The Truth is Out There

I posted on Truth, Fact, Lies and Fiction some weeks ago and I find it very interesting that one of the major progressive/liberal reactions to the Romney trouncing of President Obama is that it was all Lies.  And then the follow-up analysis that yes of course it was lies, see this factoid, that factoid, and this other factoid.

In the big picture though Romney didn’t lie, it is not in his temperament or interest to lie and he’s too smart and too well supported to lie by mistake (and the same can be said for President Obama.)  And all those handy Factoids aren’t lies either.   They are all truths that take one cut through a matrix of facts that are too complex to make into sound bites,  too complex to express in an hour, let alone a few moments and in the end too complex to really ‘know’ the end results of at all.

Anything a politician says can be said to be a lie unless it is so basically simple to parse that it cannot (practically) be a lie.  The statement “The dog licking  my hand is alive.” is pretty damned hard to make into a lie {unless the statement’s made on radio and no one is in the studio to vouch for the dog’s existence…but never-mind that!}  But the statement that ‘My Proposal to cut the tax rate for the top five percent of wage earners will not decrease government tax revenues at all, in fact it may raise them!” is impossible to prove as a fiction or as a fact.

The FACT is that many MODELS of taxation show that tax intake does rise if you decrease the tax rate.  This is because those high earners leave more of their money ‘in play’ in the economy attempting to make more money and thus putting it, and any extra they take in, within reach of the taxman.  Those models are pretty simple and anyone who can and will sit down and think about it will realize almost has to be true in the real world.  That is unless you assume that most money is made in a black market beyond the reach of the taxing authorities, and while that may be true in Russia it is patently not true in America.

Throwing the Liar word around is in my opinion simply lazy character assassination and it has backfired on both the right and the left.  The right has again and again attacked the president as a liar  when any reasonable person would see the situation as one of views and values, this ticks the hardliners off and they start frothing and soon turn a lot of people who originally listened to them off (I have been one of these people though I usually calm down and come back.)  The left has said the same thing about Romney and Ryan, often not overtly (but often very overtly) ever since Romney started moving ahead of the pack because many on the left who had met the man when he was Governor of Massachusetts, Savior of the Olympic games or Head of Bain Capital knew him to be a relentless, effective and innovative person of deep convictions but reasonable temperament.  As has been said elsewhere when Romney was a cartoon cutout the character assassination was effective, when they saw the person in action it was a stunning revelation.  The fact that the left and their enablers in much of the media had made him such a cartoon made the revelation all the more shocking, and all the more damaging to the left and the enablers.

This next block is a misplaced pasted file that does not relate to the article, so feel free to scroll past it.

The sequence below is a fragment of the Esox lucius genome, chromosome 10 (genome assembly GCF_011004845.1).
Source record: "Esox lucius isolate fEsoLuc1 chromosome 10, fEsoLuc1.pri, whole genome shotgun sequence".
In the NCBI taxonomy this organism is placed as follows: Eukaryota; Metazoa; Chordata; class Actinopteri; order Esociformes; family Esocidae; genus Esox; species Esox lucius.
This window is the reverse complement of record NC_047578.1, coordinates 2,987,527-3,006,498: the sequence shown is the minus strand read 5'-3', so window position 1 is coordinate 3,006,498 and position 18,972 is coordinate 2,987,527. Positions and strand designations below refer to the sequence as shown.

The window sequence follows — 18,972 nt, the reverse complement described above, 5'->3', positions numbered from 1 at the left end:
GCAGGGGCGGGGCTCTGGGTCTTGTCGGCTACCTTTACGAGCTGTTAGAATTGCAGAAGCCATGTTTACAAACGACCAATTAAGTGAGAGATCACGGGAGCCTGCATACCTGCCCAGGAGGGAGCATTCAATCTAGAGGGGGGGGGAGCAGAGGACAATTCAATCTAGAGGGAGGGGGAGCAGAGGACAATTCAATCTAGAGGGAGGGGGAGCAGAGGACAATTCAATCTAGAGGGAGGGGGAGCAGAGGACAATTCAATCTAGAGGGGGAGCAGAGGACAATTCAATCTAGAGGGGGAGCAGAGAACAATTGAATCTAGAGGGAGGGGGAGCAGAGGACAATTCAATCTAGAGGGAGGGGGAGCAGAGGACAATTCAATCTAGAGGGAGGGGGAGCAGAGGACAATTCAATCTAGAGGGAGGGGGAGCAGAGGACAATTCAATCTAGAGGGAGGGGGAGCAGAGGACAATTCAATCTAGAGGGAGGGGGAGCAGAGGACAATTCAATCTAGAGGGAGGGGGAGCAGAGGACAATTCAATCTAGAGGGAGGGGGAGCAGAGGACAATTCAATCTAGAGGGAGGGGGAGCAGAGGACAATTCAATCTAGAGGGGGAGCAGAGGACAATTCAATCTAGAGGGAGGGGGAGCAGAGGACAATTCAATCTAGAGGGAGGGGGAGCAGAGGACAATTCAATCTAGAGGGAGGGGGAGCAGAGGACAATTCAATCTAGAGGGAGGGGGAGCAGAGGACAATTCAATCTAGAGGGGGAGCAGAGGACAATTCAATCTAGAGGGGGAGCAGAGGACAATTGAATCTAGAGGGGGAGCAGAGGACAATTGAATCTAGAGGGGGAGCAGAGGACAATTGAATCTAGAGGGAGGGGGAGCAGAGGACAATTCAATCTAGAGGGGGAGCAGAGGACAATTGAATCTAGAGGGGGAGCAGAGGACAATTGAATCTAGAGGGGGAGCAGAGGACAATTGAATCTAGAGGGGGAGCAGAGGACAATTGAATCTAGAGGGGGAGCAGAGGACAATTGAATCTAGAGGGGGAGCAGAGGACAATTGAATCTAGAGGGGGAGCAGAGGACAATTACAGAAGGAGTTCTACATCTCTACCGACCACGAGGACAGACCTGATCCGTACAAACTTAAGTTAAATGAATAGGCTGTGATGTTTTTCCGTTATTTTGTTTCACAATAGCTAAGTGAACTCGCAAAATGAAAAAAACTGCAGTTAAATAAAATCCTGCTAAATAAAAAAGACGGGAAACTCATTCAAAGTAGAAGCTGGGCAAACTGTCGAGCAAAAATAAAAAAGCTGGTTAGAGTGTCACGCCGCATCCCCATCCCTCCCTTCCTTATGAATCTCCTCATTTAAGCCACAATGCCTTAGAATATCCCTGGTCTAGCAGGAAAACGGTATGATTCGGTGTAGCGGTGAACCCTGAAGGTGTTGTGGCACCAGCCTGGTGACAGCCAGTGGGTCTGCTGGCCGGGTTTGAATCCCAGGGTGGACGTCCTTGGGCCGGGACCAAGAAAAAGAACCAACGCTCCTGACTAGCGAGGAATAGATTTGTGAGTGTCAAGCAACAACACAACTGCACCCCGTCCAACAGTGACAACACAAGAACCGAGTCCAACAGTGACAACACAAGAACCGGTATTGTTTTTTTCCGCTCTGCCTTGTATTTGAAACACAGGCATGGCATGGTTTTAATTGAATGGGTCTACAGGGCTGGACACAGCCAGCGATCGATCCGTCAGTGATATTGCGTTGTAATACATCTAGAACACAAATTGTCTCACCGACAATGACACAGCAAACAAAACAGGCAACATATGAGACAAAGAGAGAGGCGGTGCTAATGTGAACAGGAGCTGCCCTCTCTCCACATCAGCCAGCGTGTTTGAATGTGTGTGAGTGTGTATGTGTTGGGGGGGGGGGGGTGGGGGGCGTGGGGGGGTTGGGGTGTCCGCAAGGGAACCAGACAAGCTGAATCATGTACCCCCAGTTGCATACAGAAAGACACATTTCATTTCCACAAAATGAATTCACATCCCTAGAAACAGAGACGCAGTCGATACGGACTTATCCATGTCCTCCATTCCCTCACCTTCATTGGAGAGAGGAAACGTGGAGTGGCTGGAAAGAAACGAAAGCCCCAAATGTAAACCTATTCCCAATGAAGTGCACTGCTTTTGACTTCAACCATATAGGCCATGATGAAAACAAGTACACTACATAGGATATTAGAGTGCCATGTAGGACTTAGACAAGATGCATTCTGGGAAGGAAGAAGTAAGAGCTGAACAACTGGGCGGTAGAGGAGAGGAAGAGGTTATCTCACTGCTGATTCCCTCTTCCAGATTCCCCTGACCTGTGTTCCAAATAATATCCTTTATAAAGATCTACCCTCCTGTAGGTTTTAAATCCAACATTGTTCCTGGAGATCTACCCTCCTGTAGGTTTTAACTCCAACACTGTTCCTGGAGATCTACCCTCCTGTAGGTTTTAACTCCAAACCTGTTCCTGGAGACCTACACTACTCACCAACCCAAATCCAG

Don’t call a politician a liar because you disagree with him.  He may be mistaken in his beliefs but no politician at the national level can be fool enough to just lie because he thinks everyone else is a bigger fool.

So do politicians never lie? Of course they do.  But Statesmen never lie, right? Of course they do.  Statesmen have to lie more that politicians do, and while it’s usually a bad idea for a politician to lie (shading the truth or dodging being their better and most oft chosen course) it is oddly a bad idea for a Statesman to be truthful all the time (though again shading and dodging are often better choices.)

Statesmen, being very important people who know more than they probably care to, cannot tell all to the people because they know damned well that the truth is ugly, the facts poorly understood and the most basic facts are that life goes on and that good people do bad things and bad people do good things.  None of which changes the truth (in the statesman’s eyes) that they are good people and bad people.

So in some ways I feel that President Obama has to be given a bye on some things that he is called a liar on.  Telling the truth is not always a good option and he could well hurt many more people by telling the ugly truth than he is by dodging, equivocating or occasionally outright lying.  But there are limits to the byes and a limit to the things that can pass as Statesmen’s issues.  And the President seems to be skating to the edge or beyond.  But then, what do I know?  Not enough to judge as yet.

You say that sucks!  And I agree.  But think about what a little incitement based on a stupid and utterly dreadful piece of video-logy did in the Muslim world.  That was truth and fact used in the pursuit of sociopolitical ends by enemies of change and development.  That social reaction was pretty much universal once, the torches and pitchforks came out very quickly.  That is the world where Statesmen of good standing learnt they had to lie in pursuit of a more fair and liberal world.

And that sucks. But that’s the world we live in.



2 thoughts on “The Truth is Out There

    • circlesquareedblog make a reasonable point, and fair enough, I’d absolutely agree that there is often a subtext and vast fields ignored by businessmen and politicians. But that’s not lying and in business getting a reputation for lying will destroy you if it’s to peers, superiors or customers. And while financiers are seen as low lives the in fact live in a world rich in near peers, peers, superior(near peers,) customers and future customers.
      Cheers and thanks…

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